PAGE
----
County association honors 'best of best' students

By Danielle Camilli -

WESTAMPTON — The star students honored at the 25th annual Burlington County Academic Achievement Dinner have conquered the classroom, but they were encouraged to be lifelong learners and go “gung-ho” into the future.

The Burlington County Principals and Supervisors Association honored 67 students from the county’s 21 high schools during Tuesday’s dinner at the Burlington County Institute of Technology. Eight of the honorees were three-year winners being recognized as the top students while they were 10th-, 11th- and 12th-graders.

All the students received award statues and proclamations from the New Jersey Legislature delivered by local Assemblymen Herb Conaway and Troy Singleton and New Jersey State Board of Education member Joseph Fisicaro of Evesham.

Haasya Kanamarlapudi of Bordentown Regional Middle School received the eighth-grade $750 scholarship award. Alexandra Potts of Seneca High School in Tabernacle received the $2,000 Dr. Gerry Archuletta Memorial Scholarship for high school students.

The night brought out parents, principals, superintendents and other administrators to celebrate the achievements of their top learners. Each year, the association honors students who, as of the end of the first semester of the school year, represent the highest standards of academic achievements and educational excellence in the county.

New Jersey Superintendent of the Year Christopher Manno, the top administrator at the Burlington Township School District, delivered the keynote speech that challenged the students to live the principles featured in the book “Gung Ho!”

Those principles, and their associations with squirrels, beavers and geese, got the dinner crowd’s attention. Manno urged the students to tap into “the spirit of the squirrels” and find work that matters.

“Worthwhile work is important work that we know makes our piece of the world around us a better place,” he said. “Worthwhile work has its foundation in our core values and core beliefs.”

And like beavers, the students were challenged to be team players and bring all their talents to the job.

“It’s about knowing our place in the world and being the best at it,” Manno said.

The high achievers, many of whom also fill their high school lives with sports, community service and other activities, also were told they could learn a lot from the geese in the sky as they encourage one another to take the lead in the V formation.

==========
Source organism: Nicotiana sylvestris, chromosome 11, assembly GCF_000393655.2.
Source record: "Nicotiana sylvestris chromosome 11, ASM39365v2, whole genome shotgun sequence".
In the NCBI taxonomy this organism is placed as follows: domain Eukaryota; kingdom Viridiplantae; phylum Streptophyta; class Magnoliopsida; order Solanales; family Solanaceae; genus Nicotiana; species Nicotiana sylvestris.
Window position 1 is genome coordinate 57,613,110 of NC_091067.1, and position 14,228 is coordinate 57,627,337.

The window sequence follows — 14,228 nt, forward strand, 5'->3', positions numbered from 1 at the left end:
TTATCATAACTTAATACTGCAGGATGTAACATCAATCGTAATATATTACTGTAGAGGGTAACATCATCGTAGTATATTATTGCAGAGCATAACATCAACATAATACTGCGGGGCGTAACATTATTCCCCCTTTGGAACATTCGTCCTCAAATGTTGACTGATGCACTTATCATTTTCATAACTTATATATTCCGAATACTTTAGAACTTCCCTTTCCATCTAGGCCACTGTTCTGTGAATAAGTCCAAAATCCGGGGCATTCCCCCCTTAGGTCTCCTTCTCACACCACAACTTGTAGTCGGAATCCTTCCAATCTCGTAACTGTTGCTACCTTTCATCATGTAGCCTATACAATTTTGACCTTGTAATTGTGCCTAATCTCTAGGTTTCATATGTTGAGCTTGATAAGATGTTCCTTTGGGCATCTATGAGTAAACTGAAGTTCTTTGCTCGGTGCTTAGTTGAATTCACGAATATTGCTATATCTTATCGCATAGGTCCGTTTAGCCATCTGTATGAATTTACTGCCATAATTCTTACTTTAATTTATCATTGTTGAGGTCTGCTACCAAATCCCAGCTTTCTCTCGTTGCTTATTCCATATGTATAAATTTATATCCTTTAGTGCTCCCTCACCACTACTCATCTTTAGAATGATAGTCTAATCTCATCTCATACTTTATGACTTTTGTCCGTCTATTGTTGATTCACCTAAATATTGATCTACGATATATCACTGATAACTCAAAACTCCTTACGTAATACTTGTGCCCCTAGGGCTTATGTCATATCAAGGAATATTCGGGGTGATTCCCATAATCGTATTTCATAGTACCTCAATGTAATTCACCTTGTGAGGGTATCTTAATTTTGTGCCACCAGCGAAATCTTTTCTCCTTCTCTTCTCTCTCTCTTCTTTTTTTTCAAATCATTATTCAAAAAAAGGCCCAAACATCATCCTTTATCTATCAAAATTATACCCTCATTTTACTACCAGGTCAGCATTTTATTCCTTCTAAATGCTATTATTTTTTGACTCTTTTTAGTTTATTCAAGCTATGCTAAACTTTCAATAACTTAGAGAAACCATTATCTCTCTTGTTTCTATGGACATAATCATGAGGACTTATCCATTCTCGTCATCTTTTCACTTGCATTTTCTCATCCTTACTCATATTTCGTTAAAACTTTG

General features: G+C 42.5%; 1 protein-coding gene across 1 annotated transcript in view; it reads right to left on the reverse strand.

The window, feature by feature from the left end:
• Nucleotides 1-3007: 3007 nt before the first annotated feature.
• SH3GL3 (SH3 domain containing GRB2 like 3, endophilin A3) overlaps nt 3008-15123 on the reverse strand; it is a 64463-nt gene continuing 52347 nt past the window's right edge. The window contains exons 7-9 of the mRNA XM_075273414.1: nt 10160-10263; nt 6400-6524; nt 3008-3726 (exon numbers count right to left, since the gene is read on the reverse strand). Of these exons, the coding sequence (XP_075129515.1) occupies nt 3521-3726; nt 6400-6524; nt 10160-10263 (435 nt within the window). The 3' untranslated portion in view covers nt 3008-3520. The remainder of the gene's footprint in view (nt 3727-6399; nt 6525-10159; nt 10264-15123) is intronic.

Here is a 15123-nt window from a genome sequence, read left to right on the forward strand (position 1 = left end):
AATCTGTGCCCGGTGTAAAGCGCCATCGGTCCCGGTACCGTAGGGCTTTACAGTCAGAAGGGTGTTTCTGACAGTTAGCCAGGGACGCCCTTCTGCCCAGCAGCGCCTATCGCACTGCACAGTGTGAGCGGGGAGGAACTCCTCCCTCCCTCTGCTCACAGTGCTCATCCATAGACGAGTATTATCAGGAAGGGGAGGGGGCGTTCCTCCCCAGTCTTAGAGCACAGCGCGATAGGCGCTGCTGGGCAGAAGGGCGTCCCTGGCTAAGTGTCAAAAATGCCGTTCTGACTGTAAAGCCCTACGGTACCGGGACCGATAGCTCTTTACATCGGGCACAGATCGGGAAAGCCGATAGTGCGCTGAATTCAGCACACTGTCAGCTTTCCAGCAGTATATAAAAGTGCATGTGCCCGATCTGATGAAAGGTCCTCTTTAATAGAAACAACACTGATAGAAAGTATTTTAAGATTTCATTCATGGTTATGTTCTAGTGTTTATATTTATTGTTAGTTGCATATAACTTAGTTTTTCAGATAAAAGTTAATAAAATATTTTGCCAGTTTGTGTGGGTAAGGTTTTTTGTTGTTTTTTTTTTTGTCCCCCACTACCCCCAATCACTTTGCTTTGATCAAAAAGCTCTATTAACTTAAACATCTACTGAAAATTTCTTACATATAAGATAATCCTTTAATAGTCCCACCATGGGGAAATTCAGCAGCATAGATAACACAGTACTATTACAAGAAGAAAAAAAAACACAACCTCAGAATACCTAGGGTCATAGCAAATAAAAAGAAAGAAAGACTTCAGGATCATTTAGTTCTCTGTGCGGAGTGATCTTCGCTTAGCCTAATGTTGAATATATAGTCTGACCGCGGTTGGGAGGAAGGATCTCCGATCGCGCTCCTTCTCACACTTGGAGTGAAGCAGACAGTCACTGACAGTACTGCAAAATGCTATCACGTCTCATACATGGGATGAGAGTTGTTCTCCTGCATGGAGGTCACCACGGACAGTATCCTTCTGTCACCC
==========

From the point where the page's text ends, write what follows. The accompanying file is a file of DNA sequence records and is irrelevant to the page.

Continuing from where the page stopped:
“The geese are actually cheering each other on. … It’s about building them up rather than tearing them down, and bringing enthusiasm to our work and supporting and encouraging others,” Manno said.

Finally, the superintendent encouraged the teens to serve others, set goals and find joy in what they do, read something worthwhile every day, and take time to breathe and smile.

“After attending this event for so many years, I have come to the conclusion (that) it is truly you the students who inspire us the adults, the leaders and the policymakers to be our best,” he told the crowd.

Willingboro junior Joshua Fulton said it was exciting to be recognized for his achievements and for valuing his education.

“It gets you ready for the real world, and if you have a good work ethic in school, that will continue into the real world. It prepares you,” Joshua said. “It feels good to be here and feels good to be appreciated for all the hard work we put into school. It’s an honor to be here.”

Burlington Township senior Abigail Tootell said that she was ready to select a college to attend in the fall and that the dinner was a nice honor for all the hard work she and the other students put in.

“It makes all the time studying worth it,” Abigail said.

She also said she enjoys learning something new in her Advanced Placement classes and being challenged by the work.

For Riverside’s Marcela Bosco, the dinner was her third in her years at BCIT-Westampton. Marcela wants to use her cosmetology talents and skills and her academic know-how to open her own salon. She will attend college for business administration or management in the fall, she said.

“Our education and high school is really the first steps into our future,” she said. “We learned the value of hard work, and I’m very grateful to my parents, teachers and principals who helped me along the way and got me here tonight.”

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